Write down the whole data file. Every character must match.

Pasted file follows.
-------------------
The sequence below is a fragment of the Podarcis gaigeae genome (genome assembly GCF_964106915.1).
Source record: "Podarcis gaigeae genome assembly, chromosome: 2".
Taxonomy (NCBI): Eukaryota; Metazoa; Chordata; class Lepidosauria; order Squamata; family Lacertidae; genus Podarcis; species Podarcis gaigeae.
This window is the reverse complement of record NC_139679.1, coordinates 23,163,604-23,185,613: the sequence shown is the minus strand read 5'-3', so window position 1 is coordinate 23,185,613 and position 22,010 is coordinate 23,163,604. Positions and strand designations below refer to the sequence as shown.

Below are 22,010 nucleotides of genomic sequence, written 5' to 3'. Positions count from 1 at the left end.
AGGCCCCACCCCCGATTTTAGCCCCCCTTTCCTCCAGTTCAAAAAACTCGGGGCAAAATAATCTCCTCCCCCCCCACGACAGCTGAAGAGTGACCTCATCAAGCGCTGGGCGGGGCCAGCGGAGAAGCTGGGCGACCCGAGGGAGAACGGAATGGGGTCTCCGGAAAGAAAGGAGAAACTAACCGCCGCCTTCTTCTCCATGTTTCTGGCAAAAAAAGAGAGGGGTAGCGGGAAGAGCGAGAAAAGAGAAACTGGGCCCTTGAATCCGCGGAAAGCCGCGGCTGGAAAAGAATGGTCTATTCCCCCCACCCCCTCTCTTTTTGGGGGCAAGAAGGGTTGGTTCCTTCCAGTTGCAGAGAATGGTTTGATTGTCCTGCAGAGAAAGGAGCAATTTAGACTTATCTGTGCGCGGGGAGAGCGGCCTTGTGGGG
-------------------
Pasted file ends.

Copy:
The sequence below is a fragment of the Podarcis gaigeae genome (genome assembly GCF_964106915.1).
Source record: "Podarcis gaigeae genome assembly, chromosome: 2".
Taxonomy (NCBI): Eukaryota; Metazoa; Chordata; class Lepidosauria; order Squamata; family Lacertidae; genus Podarcis; species Podarcis gaigeae.
This window is the reverse complement of record NC_139679.1, coordinates 23,163,604-23,185,613: the sequence shown is the minus strand read 5'-3', so window position 1 is coordinate 23,185,613 and position 22,010 is coordinate 23,163,604. Positions and strand designations below refer to the sequence as shown.

Below are 22,010 nucleotides of genomic sequence, written 5' to 3'. Positions count from 1 at the left end.
AGGCCCCACCCCCGATTTTAGCCCCCCTTTCCTCCAGTTCAAAAAACTCGGGGCAAAATAATCTCCTCCCCCCCCACGACAGCTGAAGAGTGACCTCATCAAGCGCTGGGCGGGGCCAGCGGAGAAGCTGGGCGACCCGAGGGAGAACGGAATGGGGTCTCCGGAAAGAAAGGAGAAACTAACCGCCGCCTTCTTCTCCATGTTTCTGGCAAAAAAAGAGAGGGGTAGCGGGAAGAGCGAGAAAAGAGAAACTGGGCCCTTGAATCCGCGGAAAGCCGCGGCTGGAAAAGAATGGTCTATTCCCCCCACCCCCTCTCTTTTTGGGGGCAAGAAGGGTTGGTTCCTTCCAGTTGCAGAGAATGGTTTGATTGTCCTGCAGAGAAAGGAGCAATTTAGACTTATCTGTGCGCGGGGAGAGCGGCCTTGTGGGG